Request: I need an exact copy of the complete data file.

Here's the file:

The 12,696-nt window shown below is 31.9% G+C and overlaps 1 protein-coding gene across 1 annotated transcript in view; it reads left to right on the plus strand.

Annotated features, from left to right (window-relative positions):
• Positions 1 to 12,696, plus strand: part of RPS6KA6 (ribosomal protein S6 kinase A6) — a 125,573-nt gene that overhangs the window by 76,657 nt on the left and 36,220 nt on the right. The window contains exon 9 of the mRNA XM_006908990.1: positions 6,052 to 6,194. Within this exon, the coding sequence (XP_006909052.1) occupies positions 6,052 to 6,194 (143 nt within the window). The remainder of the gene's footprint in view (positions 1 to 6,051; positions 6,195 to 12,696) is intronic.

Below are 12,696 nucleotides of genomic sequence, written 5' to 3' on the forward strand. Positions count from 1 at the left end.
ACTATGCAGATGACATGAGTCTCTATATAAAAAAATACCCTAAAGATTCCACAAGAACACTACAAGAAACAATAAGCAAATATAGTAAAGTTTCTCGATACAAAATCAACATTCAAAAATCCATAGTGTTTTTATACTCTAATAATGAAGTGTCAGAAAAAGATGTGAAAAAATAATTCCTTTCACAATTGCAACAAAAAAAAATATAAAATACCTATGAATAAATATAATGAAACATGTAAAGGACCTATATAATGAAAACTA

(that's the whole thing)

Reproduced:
The 12,696-nt window shown below is 31.9% G+C and overlaps 1 protein-coding gene across 1 annotated transcript in view; it reads left to right on the plus strand.

Annotated features, from left to right (window-relative positions):
• Positions 1 to 12,696, plus strand: part of RPS6KA6 (ribosomal protein S6 kinase A6) — a 125,573-nt gene that overhangs the window by 76,657 nt on the left and 36,220 nt on the right. The window contains exon 9 of the mRNA XM_006908990.1: positions 6,052 to 6,194. Within this exon, the coding sequence (XP_006909052.1) occupies positions 6,052 to 6,194 (143 nt within the window). The remainder of the gene's footprint in view (positions 1 to 6,051; positions 6,195 to 12,696) is intronic.

Below are 12,696 nucleotides of genomic sequence, written 5' to 3' on the forward strand. Positions count from 1 at the left end.
ACTATGCAGATGACATGAGTCTCTATATAAAAAAATACCCTAAAGATTCCACAAGAACACTACAAGAAACAATAAGCAAATATAGTAAAGTTTCTCGATACAAAATCAACATTCAAAAATCCATAGTGTTTTTATACTCTAATAATGAAGTGTCAGAAAAAGATGTGAAAAAATAATTCCTTTCACAATTGCAACAAAAAAAAATATAAAATACCTATGAATAAATATAATGAAACATGTAAAGGACCTATATAATGAAAACTA